View single post by connyankee
 Posted: Thu Jul 26th, 2007 04:53 pm
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Joined: Sun Sep 4th, 2005
Location: Colchester, Connecticut USA
Posts: 83

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A few years back, I attended the mega-event "Chancellorsville" at Fort Pickett, Virginia.  At about 6 or 7am one morning, we all gathered to watch the Federals storm Marye's Heights.  There were about eight confederate guns atop this hill in front of us and a low, dense fog was surrounding everything.  All of a sudden,  the battle opened with these guns firing one right after the other, as if to say Hello! Good Morning!  Then the musketry started and after a while the woods, back of where we were standing, echoed of all this to the point where the deafening sound was coming from all directions.  Soon after, between the smoke and the fog, you couldn't see anything.  The soldiers looked like slow masses of shadows moving low along the ground.  What an errie sight - damndist thing I ever witnessed.  The ground really did shake and the late September leaves were being rattled off the trees.  Every once in a while, a cannon would belch a sheet of flame about 15-20 feet.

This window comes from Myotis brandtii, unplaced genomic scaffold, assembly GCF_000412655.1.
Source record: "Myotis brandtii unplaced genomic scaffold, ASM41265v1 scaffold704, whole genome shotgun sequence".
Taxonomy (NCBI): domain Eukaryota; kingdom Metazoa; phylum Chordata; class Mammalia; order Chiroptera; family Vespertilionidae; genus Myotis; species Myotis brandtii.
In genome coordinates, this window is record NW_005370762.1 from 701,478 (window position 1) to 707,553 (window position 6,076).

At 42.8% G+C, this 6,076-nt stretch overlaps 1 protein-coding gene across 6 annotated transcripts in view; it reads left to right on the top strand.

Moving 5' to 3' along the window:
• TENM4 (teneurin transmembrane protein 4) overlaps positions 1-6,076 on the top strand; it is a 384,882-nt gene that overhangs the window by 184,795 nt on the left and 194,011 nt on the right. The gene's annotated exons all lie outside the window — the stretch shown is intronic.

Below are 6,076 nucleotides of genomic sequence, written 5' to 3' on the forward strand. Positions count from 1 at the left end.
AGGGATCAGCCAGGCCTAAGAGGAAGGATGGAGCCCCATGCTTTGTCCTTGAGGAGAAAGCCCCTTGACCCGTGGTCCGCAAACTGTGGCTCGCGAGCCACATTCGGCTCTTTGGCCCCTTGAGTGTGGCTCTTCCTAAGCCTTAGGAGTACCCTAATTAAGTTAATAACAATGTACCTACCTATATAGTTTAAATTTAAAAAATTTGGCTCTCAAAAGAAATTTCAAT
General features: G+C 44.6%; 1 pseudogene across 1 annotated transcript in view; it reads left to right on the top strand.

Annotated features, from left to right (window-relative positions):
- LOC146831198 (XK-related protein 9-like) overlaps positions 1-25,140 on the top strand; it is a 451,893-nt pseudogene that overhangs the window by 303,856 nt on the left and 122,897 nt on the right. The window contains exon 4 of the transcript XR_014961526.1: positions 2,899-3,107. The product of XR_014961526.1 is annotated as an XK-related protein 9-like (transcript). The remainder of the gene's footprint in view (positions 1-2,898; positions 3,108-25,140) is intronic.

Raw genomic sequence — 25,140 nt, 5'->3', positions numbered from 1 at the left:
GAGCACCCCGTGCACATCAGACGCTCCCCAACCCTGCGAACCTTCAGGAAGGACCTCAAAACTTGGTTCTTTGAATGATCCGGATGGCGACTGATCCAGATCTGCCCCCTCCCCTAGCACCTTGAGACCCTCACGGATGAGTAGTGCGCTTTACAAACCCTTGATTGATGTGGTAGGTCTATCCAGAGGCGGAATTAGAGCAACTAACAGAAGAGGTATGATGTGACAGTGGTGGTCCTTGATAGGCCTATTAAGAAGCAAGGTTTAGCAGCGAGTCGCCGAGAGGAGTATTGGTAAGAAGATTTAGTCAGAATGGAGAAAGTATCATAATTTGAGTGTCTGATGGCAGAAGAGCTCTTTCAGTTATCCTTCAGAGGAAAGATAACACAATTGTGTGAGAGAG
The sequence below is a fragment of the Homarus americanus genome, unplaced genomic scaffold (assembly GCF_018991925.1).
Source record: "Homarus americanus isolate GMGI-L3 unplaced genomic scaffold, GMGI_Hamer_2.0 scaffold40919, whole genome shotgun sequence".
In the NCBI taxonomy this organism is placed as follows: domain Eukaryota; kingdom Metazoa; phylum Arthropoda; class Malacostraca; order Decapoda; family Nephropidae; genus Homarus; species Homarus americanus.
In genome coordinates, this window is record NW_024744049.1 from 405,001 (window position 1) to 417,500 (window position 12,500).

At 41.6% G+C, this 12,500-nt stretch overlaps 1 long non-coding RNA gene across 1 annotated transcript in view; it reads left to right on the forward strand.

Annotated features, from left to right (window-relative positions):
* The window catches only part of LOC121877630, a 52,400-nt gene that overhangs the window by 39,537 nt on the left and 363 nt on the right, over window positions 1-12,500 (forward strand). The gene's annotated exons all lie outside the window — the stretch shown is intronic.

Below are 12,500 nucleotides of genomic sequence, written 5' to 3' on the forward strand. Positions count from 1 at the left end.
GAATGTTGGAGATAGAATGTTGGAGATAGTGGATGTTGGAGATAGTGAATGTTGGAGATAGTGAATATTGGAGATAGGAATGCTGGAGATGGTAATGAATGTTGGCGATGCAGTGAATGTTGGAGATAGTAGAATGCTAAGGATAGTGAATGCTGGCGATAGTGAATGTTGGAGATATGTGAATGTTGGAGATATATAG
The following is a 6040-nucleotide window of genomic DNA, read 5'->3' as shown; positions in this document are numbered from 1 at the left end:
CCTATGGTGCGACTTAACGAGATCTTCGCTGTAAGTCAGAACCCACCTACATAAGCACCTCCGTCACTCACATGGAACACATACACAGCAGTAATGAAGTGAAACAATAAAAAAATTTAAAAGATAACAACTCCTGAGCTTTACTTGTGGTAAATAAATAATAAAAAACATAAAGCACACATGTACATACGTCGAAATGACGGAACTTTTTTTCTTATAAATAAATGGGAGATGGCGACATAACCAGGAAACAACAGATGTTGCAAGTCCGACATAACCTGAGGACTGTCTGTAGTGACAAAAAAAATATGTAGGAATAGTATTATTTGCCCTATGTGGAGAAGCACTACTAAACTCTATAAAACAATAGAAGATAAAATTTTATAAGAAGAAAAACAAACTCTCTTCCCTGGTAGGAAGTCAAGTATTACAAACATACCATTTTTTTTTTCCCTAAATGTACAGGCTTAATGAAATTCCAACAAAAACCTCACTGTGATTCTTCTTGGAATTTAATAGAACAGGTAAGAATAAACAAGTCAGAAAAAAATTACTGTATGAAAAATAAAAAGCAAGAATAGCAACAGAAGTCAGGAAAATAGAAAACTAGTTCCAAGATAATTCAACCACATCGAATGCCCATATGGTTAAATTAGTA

While visiting Gaines's Mill once and walking along Boatswain's Creek, I was reminded of all this while reading a park sign quoting a survivor of that engagement.  It was the loudest encounter that he had personally been in during the entire war, with the sound coming from all directions and making it difficult to tell friend from foe.  This man made it clear that he was very confused.  Weather and terrain seems to have had a lot to do with the magnitude of the sound.  Sometimes, they couln't hear a fight nearby at all, due to the phenomena known as accoustic shadow.

:) connyankee


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